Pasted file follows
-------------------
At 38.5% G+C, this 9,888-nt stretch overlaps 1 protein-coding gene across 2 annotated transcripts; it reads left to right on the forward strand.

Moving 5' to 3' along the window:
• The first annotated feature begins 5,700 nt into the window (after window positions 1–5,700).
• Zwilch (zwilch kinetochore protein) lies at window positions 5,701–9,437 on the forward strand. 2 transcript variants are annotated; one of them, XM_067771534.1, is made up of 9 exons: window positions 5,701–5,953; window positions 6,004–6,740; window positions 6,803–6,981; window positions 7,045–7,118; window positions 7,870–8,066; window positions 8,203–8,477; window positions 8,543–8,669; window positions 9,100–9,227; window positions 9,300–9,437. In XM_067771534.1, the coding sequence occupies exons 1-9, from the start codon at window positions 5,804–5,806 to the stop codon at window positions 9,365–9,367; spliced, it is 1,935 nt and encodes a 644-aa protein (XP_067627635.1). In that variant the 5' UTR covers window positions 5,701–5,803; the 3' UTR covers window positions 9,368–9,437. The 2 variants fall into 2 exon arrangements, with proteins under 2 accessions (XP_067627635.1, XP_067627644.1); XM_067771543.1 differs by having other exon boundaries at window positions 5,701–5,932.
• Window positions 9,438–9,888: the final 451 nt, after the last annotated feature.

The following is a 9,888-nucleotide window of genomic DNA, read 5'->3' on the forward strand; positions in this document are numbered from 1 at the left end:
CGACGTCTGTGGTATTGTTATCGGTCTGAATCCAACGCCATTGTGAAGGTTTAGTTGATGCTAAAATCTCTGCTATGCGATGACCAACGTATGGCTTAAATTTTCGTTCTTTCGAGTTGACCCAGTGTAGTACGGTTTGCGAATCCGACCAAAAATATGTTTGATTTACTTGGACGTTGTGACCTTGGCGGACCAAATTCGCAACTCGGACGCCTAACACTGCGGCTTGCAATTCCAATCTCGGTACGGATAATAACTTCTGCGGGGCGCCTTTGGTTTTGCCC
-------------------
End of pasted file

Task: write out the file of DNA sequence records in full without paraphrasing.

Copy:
At 38.5% G+C, this 9,888-nt stretch overlaps 1 protein-coding gene across 2 annotated transcripts; it reads left to right on the forward strand.

Moving 5' to 3' along the window:
• The first annotated feature begins 5,700 nt into the window (after window positions 1–5,700).
• Zwilch (zwilch kinetochore protein) lies at window positions 5,701–9,437 on the forward strand. 2 transcript variants are annotated; one of them, XM_067771534.1, is made up of 9 exons: window positions 5,701–5,953; window positions 6,004–6,740; window positions 6,803–6,981; window positions 7,045–7,118; window positions 7,870–8,066; window positions 8,203–8,477; window positions 8,543–8,669; window positions 9,100–9,227; window positions 9,300–9,437. In XM_067771534.1, the coding sequence occupies exons 1-9, from the start codon at window positions 5,804–5,806 to the stop codon at window positions 9,365–9,367; spliced, it is 1,935 nt and encodes a 644-aa protein (XP_067627635.1). In that variant the 5' UTR covers window positions 5,701–5,803; the 3' UTR covers window positions 9,368–9,437. The 2 variants fall into 2 exon arrangements, with proteins under 2 accessions (XP_067627635.1, XP_067627644.1); XM_067771543.1 differs by having other exon boundaries at window positions 5,701–5,932.
• Window positions 9,438–9,888: the final 451 nt, after the last annotated feature.

The following is a 9,888-nucleotide window of genomic DNA, read 5'->3' on the forward strand; positions in this document are numbered from 1 at the left end:
CGACGTCTGTGGTATTGTTATCGGTCTGAATCCAACGCCATTGTGAAGGTTTAGTTGATGCTAAAATCTCTGCTATGCGATGACCAACGTATGGCTTAAATTTTCGTTCTTTCGAGTTGACCCAGTGTAGTACGGTTTGCGAATCCGACCAAAAATATGTTTGATTTACTTGGACGTTGTGACCTTGGCGGACCAAATTCGCAACTCGGACGCCTAACACTGCGGCTTGCAATTCCAATCTCGGTACGGATAATAACTTCTGCGGGGCGCCTTTGGTTTTGCCC